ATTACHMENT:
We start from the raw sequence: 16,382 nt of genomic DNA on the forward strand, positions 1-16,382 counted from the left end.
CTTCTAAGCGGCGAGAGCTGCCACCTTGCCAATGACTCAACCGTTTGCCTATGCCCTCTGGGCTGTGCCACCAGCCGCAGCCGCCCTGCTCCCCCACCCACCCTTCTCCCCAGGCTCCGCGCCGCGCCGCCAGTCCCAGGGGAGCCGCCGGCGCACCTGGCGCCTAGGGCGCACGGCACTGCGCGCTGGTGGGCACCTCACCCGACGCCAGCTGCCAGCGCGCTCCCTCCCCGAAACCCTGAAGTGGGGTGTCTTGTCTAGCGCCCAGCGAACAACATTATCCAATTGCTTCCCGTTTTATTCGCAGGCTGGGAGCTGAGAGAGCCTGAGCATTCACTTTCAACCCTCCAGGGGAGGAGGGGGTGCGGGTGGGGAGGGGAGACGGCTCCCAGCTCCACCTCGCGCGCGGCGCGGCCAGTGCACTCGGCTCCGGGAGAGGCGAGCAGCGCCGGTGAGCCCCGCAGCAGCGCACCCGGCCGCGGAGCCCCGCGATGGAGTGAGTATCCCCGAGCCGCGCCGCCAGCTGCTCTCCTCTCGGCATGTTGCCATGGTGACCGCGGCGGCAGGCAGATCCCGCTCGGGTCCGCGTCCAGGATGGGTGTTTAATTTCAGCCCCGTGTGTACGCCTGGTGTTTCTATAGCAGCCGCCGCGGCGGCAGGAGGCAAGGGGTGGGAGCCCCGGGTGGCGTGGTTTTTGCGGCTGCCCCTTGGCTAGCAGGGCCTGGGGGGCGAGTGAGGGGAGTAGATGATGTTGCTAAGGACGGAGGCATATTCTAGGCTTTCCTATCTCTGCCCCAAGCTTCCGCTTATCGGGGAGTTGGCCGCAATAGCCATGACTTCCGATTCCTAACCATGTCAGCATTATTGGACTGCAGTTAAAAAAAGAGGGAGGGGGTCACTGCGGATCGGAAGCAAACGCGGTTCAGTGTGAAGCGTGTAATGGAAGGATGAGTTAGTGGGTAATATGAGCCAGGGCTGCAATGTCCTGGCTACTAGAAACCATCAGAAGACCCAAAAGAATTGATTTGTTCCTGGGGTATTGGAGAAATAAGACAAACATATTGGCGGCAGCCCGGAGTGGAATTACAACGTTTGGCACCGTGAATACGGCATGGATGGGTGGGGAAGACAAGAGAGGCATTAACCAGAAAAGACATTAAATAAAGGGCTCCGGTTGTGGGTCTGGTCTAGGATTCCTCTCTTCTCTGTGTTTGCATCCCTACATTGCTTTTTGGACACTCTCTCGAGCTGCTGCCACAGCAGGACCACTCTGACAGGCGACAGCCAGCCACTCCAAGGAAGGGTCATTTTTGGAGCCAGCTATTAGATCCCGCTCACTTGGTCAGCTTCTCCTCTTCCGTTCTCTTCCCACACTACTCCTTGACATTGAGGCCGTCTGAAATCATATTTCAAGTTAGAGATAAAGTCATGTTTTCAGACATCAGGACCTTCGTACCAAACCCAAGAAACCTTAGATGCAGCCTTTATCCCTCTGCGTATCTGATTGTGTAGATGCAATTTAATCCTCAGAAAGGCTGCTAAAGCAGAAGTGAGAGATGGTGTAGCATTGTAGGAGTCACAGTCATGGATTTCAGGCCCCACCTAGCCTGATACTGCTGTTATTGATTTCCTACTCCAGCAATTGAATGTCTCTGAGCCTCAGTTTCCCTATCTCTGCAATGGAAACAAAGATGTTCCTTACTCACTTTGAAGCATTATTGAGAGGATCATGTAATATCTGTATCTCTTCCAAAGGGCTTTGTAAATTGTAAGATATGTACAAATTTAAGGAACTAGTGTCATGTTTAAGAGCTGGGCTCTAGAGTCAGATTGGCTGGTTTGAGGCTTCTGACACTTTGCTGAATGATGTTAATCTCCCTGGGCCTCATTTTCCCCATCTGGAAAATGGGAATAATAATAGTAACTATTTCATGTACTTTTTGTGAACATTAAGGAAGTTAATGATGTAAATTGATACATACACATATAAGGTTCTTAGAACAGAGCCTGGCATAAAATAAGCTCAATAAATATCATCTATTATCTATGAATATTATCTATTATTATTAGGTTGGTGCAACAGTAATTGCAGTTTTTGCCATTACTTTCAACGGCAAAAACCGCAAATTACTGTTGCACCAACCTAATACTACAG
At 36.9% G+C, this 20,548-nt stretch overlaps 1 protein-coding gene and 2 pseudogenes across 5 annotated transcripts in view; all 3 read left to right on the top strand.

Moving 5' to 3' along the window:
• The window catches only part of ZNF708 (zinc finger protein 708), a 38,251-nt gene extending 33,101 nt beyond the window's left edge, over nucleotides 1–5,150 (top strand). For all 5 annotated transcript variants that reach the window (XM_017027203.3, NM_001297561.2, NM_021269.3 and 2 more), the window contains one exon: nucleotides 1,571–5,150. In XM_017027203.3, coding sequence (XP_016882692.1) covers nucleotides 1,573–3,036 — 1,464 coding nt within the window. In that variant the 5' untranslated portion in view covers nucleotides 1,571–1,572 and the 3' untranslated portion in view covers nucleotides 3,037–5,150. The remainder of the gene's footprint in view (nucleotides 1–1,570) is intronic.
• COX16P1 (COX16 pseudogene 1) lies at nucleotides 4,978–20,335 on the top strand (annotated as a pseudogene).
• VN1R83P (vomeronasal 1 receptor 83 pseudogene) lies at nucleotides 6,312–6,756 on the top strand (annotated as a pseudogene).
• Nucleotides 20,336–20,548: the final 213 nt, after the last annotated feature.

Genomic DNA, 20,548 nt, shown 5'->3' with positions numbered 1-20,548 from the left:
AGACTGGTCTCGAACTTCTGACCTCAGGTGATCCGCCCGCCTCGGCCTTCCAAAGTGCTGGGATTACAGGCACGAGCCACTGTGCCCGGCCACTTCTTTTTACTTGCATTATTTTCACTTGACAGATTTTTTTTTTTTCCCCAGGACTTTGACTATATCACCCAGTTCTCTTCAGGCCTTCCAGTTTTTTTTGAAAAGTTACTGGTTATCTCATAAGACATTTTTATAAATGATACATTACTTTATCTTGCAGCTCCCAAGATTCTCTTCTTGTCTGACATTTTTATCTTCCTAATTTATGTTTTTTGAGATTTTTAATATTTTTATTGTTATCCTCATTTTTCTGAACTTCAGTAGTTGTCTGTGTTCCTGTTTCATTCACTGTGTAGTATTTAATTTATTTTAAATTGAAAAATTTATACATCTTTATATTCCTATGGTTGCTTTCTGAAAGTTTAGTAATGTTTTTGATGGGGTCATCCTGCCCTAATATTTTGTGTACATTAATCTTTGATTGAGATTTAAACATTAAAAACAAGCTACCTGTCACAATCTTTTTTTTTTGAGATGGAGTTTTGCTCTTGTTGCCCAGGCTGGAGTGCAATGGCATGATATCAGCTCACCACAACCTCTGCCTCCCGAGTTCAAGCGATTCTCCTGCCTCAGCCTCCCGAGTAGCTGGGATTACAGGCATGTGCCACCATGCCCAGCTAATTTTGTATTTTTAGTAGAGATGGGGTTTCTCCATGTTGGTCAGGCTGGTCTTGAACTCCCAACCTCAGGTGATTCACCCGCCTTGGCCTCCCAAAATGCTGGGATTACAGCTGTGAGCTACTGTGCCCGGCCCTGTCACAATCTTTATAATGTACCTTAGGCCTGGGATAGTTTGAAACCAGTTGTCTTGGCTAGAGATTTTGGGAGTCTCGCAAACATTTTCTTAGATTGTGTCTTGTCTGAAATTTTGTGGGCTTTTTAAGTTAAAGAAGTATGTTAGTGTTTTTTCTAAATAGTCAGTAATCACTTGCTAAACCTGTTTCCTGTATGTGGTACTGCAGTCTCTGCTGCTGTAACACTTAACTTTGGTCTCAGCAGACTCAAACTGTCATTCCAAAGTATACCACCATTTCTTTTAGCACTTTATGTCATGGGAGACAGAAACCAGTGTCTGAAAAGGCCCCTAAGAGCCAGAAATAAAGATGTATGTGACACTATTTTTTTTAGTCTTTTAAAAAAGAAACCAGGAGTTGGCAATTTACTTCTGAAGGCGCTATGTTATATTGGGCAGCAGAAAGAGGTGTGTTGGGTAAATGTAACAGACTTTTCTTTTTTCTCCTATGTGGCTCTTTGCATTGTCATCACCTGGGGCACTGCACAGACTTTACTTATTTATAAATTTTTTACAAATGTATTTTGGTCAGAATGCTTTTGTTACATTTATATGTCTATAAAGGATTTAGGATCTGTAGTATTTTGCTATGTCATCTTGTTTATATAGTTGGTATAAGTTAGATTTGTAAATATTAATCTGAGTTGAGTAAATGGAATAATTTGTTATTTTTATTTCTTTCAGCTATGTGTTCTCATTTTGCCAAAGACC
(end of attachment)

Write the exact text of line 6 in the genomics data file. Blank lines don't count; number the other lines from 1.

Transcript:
• COX16P1 (COX16 pseudogene 1) lies at nucleotides 4,978–20,335 on the top strand (annotated as a pseudogene).